I stopped and turned around. Two boys thin as rails were coming toward me. One of the boys, taller and darker than the other, had an M1 rifle slung over his shoulder. They had been at the mosque when I was speaking to Ebrahimi. When I had raised my voice, I noticed they had come nearer to hear what we were arguing about. They said hello and one of them asked, “Do you need people at Jannatabad?”

“Yeah,” I said.

“We’re ready to help,” they said.

I looked at them and wondered: How could these two runts help move heavy bodies around? They seemed so young. How could they be expected not to run away when they saw the corpses? Many older and heftier men couldn’t stand the sight and left without as much as a backward glance. Then I had second thoughts and scolded myself: Not so fast, girl! Don’t pretend you didn’t faint the first time you were in Jannatabad. What makes you think that you’re any better than these two? How do you know they’re not strong? At least they’re males and have more tolerance for that type of thing than females. Finally I said to them, “The work there is very tough. You’ve got to wash the bodies and then shroud them. You’ve also got to carry the bodies to the graves. If you think you’ve got the stomach for it, more power to you.”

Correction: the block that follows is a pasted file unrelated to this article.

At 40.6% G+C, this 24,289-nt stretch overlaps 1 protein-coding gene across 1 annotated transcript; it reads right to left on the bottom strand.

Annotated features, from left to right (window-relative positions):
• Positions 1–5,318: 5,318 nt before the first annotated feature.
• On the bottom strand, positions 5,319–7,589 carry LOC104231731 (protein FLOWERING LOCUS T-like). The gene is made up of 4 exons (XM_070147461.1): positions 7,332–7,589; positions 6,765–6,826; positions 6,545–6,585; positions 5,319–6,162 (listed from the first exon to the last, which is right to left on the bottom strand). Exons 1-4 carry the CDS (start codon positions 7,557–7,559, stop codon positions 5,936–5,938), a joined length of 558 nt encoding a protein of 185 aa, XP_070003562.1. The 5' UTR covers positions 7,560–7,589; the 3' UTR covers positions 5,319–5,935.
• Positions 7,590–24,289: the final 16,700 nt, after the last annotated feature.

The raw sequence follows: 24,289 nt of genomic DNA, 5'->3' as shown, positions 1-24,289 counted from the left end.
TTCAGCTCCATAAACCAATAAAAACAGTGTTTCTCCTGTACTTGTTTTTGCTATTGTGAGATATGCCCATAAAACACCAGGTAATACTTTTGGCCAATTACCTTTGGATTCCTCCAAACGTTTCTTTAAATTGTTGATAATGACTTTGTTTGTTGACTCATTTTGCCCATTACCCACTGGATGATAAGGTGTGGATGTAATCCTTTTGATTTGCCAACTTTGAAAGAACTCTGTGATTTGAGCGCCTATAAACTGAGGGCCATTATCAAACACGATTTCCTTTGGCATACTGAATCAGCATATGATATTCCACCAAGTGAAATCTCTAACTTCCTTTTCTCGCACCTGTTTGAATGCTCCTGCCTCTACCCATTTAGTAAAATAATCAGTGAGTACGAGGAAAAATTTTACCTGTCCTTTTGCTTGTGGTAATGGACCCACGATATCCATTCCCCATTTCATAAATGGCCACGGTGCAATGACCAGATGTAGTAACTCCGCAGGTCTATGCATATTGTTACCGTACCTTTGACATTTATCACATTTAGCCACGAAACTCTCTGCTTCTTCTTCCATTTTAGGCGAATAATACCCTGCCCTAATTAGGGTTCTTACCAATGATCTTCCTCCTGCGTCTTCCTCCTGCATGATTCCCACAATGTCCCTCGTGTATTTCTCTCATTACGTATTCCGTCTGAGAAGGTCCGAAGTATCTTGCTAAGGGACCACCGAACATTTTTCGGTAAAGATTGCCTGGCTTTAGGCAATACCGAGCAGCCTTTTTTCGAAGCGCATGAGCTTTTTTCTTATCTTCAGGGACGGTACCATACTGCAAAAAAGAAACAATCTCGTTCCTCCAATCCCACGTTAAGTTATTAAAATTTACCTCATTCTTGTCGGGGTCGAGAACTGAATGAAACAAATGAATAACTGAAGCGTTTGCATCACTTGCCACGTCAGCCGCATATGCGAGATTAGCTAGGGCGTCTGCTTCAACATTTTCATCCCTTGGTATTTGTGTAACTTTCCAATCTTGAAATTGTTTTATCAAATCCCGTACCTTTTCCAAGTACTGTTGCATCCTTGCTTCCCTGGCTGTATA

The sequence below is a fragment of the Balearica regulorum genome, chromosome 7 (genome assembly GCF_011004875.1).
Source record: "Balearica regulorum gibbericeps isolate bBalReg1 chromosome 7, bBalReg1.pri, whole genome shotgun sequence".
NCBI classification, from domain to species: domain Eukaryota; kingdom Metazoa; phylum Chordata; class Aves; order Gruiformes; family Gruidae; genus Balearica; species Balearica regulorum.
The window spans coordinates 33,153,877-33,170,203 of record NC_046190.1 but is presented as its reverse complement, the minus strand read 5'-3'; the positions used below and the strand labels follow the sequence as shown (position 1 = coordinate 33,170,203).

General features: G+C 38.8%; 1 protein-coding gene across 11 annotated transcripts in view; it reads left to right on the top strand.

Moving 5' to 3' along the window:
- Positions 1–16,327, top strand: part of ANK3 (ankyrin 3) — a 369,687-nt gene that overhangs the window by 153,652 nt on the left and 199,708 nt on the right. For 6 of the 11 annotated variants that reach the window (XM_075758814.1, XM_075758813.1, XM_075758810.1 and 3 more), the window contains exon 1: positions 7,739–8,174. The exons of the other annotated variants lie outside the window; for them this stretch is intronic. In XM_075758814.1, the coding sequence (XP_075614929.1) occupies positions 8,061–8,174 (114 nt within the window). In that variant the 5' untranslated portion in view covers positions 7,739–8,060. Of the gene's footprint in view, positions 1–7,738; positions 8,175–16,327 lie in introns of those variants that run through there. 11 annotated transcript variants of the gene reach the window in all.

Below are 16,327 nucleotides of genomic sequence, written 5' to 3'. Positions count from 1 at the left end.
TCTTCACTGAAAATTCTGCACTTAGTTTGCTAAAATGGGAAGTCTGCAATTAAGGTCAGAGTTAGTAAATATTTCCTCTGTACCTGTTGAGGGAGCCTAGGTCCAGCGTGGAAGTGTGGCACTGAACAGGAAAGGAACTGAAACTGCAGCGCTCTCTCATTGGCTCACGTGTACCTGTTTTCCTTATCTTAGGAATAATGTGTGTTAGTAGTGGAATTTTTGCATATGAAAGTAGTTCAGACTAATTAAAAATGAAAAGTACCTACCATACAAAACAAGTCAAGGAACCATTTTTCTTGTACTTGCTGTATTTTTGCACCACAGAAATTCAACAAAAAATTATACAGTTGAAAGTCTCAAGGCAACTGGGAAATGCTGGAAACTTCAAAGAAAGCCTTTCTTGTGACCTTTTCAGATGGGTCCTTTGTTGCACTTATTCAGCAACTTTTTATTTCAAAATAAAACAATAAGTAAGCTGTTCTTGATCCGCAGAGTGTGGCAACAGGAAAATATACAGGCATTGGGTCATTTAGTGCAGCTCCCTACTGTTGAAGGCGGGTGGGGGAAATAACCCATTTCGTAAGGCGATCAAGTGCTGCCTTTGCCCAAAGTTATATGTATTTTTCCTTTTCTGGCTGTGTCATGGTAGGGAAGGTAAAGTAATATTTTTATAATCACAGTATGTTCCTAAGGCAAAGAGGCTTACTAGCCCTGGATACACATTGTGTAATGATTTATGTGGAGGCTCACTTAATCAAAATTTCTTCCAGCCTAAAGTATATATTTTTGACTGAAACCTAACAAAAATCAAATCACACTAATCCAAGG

The boy with the M1 said, “But you were saying that you need armed people for guard duty.”

“Yeah, that’s right.”

“Fine, so we’ll be guards, and, if we’re able, we’ll help with the other things, too.”

“That’ll be a big help, thanks. Can you come now?” I asked.

“Yeah,” they said.

In order to put Ebrahimi’s mind at rest, I said to them, “So let’s go back to the mosque. I’ll tell them you’re going to Jannatabad.”

We went back to find Ebrahimi again. As usual he was busy talking to many people, answering the phone, and just smiling when people like me started brow-beating and yelling at him. Once in a while he would lose his temper, but this didn’t last long and he became calm again. What a patient man, I said to myself.

I managed to make my voice heard over the uproar. I said I thought I should tell him about the two boys. But, I added, that this didn’t mean that he should give up on sending more people to Jannatabad.

He said, “Don’t worry; I’ll do my best to make sure they look into it.”

As we were walking back to Jannatabad, the boys asked me questions about the conditions there. I gave them a complete rundown. They got very upset when I told them that the bodies were piling up with nobody to wash them. They said, “If we had known, we would have come earlier. We’ve been sitting around in the mosque the past days with little to do. We were getting bored—wish we’d known about Jannatabad.”

Then they asked, “You’re sister Hoseyni, aren’t you?”

“Yeah, so?” I asked in surprise.

“We’ve heard your name a lot.”

 

To be continued …